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The University of Southampton
Geography and Environmental Science

Collaborations

Collaboration is a key part of the University’s research activities and working together is integral to many of our research projects in Geography and Environmental Science.

A large crowd of people
New ways of mapping the people

One of our key collaborations is with the Office for National Statistics (ONS). Professor David Martin has actively collaborated with the census and geography teams at the ONS for more than 15 years, which has resulted in research that has had national impact.

 

"Back in 1996 I spent a period of research leave from the university as a visiting researcher in the Census Division at the ONS," David says. "At the time, there was much interest in the introduction of a geographical information system (GIS) for the management of the 2001 census of population and I undertook a research project developing GIS techniques to design a completely new system of small areas for publishing census results.”

David's work led to the creation of the output areas used across England and Wales for the 2001 census and, subsequently, to the system of super output areas which are the foundation of the Neighbourhood Statistics Service. Samantha Cockings, an Associate Professor in Geography and Andrew Harfoot, a Senior Research Fellow have worked extensively with ONS throughout the preparation and publication of the 2011 census and their methods were used to generate an updated national coverage of output areas and an entirely new system of workplace zones. These are the foundation for the publication of 2011 small area census outputs in England and Wales and have been widely identified by the user community as one of the successes of the 2011 census. The team have contributed to two Eurostat population mapping projects based on 2011 data and are continuing to work with ONS on a classification of workplace zones.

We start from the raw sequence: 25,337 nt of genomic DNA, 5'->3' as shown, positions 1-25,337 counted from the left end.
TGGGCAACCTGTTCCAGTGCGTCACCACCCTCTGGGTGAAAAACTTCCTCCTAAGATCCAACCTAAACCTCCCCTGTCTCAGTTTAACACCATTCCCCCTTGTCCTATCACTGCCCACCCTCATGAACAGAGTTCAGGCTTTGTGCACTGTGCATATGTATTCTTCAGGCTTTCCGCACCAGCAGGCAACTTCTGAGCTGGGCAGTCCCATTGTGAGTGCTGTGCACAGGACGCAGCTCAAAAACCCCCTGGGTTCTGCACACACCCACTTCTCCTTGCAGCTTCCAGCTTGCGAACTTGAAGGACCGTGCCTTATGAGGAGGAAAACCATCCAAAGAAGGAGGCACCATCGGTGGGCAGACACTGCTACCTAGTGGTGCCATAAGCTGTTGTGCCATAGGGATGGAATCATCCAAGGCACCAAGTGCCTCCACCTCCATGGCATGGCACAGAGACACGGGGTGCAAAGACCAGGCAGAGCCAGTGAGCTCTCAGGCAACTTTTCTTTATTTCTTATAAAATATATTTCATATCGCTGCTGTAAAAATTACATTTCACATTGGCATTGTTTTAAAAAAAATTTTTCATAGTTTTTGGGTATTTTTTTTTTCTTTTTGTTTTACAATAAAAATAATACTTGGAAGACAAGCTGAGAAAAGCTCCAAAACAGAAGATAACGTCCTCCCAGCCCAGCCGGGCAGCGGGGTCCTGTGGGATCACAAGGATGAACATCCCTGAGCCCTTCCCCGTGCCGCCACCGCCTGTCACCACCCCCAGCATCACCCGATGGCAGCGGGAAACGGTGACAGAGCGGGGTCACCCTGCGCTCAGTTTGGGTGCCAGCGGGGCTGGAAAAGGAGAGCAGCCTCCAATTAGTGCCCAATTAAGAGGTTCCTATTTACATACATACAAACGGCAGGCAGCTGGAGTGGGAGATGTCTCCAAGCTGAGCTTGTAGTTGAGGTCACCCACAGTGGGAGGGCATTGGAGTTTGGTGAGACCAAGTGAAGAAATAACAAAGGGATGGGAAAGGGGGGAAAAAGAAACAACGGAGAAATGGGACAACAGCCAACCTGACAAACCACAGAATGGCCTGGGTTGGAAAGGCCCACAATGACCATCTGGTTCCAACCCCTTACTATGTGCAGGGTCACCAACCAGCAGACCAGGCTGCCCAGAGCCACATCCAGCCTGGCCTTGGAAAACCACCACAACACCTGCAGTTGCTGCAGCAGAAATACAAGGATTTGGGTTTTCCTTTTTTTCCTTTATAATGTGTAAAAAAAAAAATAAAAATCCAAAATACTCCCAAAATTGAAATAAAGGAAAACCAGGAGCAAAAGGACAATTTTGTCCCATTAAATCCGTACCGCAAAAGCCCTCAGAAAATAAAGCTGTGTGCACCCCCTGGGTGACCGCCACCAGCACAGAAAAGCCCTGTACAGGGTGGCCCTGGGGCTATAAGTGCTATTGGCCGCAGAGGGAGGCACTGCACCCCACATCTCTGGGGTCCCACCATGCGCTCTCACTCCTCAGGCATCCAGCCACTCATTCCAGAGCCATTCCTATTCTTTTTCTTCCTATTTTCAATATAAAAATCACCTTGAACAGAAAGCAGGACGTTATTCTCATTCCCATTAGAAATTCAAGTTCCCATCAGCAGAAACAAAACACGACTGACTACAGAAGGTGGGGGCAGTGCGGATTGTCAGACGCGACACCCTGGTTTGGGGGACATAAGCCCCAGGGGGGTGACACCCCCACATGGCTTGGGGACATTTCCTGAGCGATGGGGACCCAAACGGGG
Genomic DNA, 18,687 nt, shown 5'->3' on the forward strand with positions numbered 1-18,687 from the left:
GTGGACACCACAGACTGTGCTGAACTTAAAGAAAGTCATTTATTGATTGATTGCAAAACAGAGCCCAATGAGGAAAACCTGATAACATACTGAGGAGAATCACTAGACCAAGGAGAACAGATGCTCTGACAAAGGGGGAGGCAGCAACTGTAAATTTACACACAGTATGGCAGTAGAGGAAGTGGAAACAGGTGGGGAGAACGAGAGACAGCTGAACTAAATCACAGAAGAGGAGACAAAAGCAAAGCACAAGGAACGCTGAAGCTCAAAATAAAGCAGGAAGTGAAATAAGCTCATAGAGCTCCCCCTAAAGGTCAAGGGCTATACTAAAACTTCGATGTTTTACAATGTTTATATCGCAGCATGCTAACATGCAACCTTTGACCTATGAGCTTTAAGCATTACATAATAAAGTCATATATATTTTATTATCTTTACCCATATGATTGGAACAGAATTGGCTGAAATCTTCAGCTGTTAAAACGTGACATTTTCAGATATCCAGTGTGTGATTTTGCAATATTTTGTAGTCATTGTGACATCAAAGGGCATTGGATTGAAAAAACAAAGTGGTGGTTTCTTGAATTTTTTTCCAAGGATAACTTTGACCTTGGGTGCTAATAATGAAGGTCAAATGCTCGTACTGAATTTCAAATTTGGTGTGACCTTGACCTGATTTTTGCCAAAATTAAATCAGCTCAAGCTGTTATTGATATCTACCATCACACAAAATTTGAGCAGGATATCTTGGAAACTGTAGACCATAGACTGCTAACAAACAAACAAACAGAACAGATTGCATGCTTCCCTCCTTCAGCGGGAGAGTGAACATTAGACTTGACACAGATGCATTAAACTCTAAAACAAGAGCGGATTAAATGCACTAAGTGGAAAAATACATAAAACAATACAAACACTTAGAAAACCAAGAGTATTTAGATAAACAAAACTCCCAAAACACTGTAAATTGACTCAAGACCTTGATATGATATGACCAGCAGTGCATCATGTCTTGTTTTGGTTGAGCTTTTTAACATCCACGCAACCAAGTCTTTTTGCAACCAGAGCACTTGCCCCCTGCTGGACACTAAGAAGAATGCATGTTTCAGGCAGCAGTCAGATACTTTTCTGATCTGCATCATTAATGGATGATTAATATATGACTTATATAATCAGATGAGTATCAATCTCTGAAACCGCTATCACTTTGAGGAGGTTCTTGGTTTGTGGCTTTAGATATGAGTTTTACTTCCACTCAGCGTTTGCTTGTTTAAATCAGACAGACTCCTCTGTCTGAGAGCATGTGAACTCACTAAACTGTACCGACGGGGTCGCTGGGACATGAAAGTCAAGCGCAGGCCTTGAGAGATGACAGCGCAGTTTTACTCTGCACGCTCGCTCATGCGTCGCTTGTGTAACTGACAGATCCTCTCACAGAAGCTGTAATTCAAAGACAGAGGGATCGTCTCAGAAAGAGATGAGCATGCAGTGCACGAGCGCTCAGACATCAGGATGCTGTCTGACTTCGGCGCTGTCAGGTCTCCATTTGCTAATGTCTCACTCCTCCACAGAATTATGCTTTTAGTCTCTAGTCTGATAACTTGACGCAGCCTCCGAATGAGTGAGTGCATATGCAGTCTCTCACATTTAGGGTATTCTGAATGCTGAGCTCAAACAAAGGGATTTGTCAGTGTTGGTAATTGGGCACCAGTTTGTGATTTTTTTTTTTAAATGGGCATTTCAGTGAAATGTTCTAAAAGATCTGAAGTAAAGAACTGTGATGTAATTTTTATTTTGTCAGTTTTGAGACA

This eminent collaboration has led to a series of research projects, some funded by the ONS and others by the Economic and Social Research Council (ESRC), which tackle a variety of zone design challenges. David directed ESRC's census programme from 2002-12 and is now deputy director of ESRC’s UK Data Service. He led a Royal Geographical Society initiative to demonstrate the case for small area census data in 2021 census planning. Both David and Samantha continue to advise a wide range of partners regarding geographical referencing issues.

 

 

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